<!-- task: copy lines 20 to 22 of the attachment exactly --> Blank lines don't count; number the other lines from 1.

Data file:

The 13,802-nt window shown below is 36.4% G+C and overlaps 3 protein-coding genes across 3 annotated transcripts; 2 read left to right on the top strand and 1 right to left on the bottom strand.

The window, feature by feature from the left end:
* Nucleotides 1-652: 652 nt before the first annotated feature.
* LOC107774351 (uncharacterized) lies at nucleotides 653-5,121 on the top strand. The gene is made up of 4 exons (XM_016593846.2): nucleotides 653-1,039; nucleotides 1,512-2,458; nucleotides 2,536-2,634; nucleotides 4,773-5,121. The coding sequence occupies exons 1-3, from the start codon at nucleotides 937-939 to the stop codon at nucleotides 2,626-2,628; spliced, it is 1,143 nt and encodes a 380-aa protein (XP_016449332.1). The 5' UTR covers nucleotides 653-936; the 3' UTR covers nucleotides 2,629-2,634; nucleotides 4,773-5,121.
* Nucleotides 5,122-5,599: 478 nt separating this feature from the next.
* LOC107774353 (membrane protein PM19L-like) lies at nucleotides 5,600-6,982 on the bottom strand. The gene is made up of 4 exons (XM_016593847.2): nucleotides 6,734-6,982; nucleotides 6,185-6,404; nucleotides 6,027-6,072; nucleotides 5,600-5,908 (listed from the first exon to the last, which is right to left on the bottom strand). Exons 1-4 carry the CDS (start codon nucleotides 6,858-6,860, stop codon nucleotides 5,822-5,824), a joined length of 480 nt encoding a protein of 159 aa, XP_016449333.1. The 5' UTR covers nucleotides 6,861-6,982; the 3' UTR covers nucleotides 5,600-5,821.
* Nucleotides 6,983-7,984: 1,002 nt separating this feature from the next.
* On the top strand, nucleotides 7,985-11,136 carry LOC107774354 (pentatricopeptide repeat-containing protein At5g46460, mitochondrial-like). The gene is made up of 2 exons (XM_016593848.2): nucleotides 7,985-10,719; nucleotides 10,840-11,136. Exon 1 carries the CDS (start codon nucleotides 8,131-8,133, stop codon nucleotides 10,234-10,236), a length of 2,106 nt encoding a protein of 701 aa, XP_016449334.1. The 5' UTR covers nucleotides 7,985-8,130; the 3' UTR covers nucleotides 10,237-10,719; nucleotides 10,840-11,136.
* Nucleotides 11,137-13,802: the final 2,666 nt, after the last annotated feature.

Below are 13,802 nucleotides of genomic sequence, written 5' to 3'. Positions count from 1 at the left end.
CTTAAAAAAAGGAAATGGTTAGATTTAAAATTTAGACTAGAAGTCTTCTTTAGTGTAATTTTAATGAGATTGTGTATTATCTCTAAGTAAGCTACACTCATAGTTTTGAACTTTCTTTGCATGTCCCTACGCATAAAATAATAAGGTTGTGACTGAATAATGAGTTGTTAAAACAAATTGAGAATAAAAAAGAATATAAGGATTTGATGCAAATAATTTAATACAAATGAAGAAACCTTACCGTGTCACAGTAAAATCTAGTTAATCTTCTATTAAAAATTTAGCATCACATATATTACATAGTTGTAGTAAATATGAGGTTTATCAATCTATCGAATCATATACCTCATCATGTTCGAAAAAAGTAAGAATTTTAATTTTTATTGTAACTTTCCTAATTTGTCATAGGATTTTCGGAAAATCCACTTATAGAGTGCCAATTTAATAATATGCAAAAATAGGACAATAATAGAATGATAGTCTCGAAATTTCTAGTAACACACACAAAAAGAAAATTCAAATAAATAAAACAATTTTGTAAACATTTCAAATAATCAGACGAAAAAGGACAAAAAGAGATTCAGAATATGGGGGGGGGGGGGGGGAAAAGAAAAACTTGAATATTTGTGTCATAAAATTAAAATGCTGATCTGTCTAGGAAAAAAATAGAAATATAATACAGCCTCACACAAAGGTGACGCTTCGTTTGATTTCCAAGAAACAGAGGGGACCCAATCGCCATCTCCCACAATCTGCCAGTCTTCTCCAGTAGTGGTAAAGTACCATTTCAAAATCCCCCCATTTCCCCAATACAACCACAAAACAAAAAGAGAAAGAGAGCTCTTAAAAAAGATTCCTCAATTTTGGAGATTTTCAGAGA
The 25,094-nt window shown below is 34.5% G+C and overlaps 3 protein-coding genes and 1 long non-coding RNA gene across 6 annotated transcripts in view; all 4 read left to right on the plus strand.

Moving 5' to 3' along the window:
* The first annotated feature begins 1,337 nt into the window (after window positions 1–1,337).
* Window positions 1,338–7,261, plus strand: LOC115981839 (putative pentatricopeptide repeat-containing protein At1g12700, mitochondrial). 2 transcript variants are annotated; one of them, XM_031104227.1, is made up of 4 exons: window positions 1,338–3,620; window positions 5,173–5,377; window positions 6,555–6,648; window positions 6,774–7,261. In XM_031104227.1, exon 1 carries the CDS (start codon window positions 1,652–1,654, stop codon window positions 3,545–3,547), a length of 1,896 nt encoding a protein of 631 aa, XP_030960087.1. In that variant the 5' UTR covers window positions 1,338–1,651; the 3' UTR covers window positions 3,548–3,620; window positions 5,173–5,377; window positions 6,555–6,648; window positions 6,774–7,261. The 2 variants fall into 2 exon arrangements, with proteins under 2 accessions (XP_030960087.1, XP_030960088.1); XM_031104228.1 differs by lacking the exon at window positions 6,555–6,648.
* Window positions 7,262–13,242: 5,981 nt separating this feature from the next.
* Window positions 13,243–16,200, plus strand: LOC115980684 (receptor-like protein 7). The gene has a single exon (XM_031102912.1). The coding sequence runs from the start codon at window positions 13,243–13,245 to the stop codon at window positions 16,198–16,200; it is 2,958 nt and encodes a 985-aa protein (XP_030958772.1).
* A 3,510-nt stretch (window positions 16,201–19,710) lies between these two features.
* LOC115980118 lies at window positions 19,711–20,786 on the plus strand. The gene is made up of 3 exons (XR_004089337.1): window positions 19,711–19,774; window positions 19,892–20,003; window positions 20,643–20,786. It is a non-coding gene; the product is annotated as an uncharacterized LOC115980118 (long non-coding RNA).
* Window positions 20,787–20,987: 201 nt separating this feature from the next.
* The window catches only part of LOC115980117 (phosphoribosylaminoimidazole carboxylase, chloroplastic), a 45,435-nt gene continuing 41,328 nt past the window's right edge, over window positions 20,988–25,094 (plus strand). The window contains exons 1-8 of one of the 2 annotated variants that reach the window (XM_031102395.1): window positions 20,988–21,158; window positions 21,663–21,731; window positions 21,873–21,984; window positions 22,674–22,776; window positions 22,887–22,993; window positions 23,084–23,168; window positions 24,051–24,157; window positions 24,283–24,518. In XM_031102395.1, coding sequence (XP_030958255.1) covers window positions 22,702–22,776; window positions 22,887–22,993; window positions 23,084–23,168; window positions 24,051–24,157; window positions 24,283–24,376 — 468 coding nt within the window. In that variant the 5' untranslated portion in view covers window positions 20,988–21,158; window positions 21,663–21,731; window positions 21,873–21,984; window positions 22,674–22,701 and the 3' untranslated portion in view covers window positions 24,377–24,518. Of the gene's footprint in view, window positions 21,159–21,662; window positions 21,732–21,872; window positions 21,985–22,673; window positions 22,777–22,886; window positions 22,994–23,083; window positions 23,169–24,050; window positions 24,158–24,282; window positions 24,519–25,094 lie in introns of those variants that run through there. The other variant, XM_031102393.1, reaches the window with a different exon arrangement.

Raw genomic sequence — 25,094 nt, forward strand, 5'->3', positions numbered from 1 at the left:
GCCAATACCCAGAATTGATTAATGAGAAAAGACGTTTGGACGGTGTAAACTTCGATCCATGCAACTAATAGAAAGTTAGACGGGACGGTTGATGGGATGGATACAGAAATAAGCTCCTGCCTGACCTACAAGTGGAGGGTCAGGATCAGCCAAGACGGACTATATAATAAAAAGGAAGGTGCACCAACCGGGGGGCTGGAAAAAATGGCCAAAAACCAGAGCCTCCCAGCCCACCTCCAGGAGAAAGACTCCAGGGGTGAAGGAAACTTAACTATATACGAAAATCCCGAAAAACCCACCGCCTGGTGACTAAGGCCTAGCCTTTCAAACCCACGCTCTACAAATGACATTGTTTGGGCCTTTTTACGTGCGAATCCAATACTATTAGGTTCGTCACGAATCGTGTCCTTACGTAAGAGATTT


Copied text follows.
* Window positions 20,787–20,987: 201 nt separating this feature from the next.
* The window catches only part of LOC115980117 (phosphoribosylaminoimidazole carboxylase, chloroplastic), a 45,435-nt gene continuing 41,328 nt past the window's right edge, over window positions 20,988–25,094 (plus strand). The window contains exons 1-8 of one of the 2 annotated variants that reach the window (XM_031102395.1): window positions 20,988–21,158; window positions 21,663–21,731; window positions 21,873–21,984; window positions 22,674–22,776; window positions 22,887–22,993; window positions 23,084–23,168; window positions 24,051–24,157; window positions 24,283–24,518. In XM_031102395.1, coding sequence (XP_030958255.1) covers window positions 22,702–22,776; window positions 22,887–22,993; window positions 23,084–23,168; window positions 24,051–24,157; window positions 24,283–24,376 — 468 coding nt within the window. In that variant the 5' untranslated portion in view covers window positions 20,988–21,158; window positions 21,663–21,731; window positions 21,873–21,984; window positions 22,674–22,701 and the 3' untranslated portion in view covers window positions 24,377–24,518. Of the gene's footprint in view, window positions 21,159–21,662; window positions 21,732–21,872; window positions 21,985–22,673; window positions 22,777–22,886; window positions 22,994–23,083; window positions 23,169–24,050; window positions 24,158–24,282; window positions 24,519–25,094 lie in introns of those variants that run through there. The other variant, XM_031102393.1, reaches the window with a different exon arrangement.

Raw genomic sequence — 25,094 nt, forward strand, 5'->3', positions numbered from 1 at the left: